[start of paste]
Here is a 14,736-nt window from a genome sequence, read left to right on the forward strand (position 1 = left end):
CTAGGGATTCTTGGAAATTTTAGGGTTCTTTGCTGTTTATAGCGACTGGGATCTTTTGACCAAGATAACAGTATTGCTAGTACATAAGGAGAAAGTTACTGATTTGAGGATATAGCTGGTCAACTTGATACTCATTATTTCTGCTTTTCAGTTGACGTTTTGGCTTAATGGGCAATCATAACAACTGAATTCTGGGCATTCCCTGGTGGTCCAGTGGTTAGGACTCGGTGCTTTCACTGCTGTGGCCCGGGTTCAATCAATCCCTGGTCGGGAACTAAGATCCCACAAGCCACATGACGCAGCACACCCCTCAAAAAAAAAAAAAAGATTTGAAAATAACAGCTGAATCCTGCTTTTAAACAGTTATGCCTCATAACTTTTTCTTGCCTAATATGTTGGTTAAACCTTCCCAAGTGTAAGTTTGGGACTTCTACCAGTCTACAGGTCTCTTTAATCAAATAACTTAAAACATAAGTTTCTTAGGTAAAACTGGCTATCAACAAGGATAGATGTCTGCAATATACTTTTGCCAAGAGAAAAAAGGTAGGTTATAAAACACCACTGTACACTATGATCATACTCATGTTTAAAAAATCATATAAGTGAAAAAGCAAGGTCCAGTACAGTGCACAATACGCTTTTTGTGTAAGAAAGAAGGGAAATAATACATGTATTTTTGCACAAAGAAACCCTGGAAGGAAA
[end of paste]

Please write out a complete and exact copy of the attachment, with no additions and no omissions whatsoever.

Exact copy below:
Here is a 14,736-nt window from a genome sequence, read left to right on the forward strand (position 1 = left end):
CTAGGGATTCTTGGAAATTTTAGGGTTCTTTGCTGTTTATAGCGACTGGGATCTTTTGACCAAGATAACAGTATTGCTAGTACATAAGGAGAAAGTTACTGATTTGAGGATATAGCTGGTCAACTTGATACTCATTATTTCTGCTTTTCAGTTGACGTTTTGGCTTAATGGGCAATCATAACAACTGAATTCTGGGCATTCCCTGGTGGTCCAGTGGTTAGGACTCGGTGCTTTCACTGCTGTGGCCCGGGTTCAATCAATCCCTGGTCGGGAACTAAGATCCCACAAGCCACATGACGCAGCACACCCCTCAAAAAAAAAAAAAAGATTTGAAAATAACAGCTGAATCCTGCTTTTAAACAGTTATGCCTCATAACTTTTTCTTGCCTAATATGTTGGTTAAACCTTCCCAAGTGTAAGTTTGGGACTTCTACCAGTCTACAGGTCTCTTTAATCAAATAACTTAAAACATAAGTTTCTTAGGTAAAACTGGCTATCAACAAGGATAGATGTCTGCAATATACTTTTGCCAAGAGAAAAAAGGTAGGTTATAAAACACCACTGTACACTATGATCATACTCATGTTTAAAAAATCATATAAGTGAAAAAGCAAGGTCCAGTACAGTGCACAATACGCTTTTTGTGTAAGAAAGAAGGGAAATAATACATGTATTTTTGCACAAAGAAACCCTGGAAGGAAA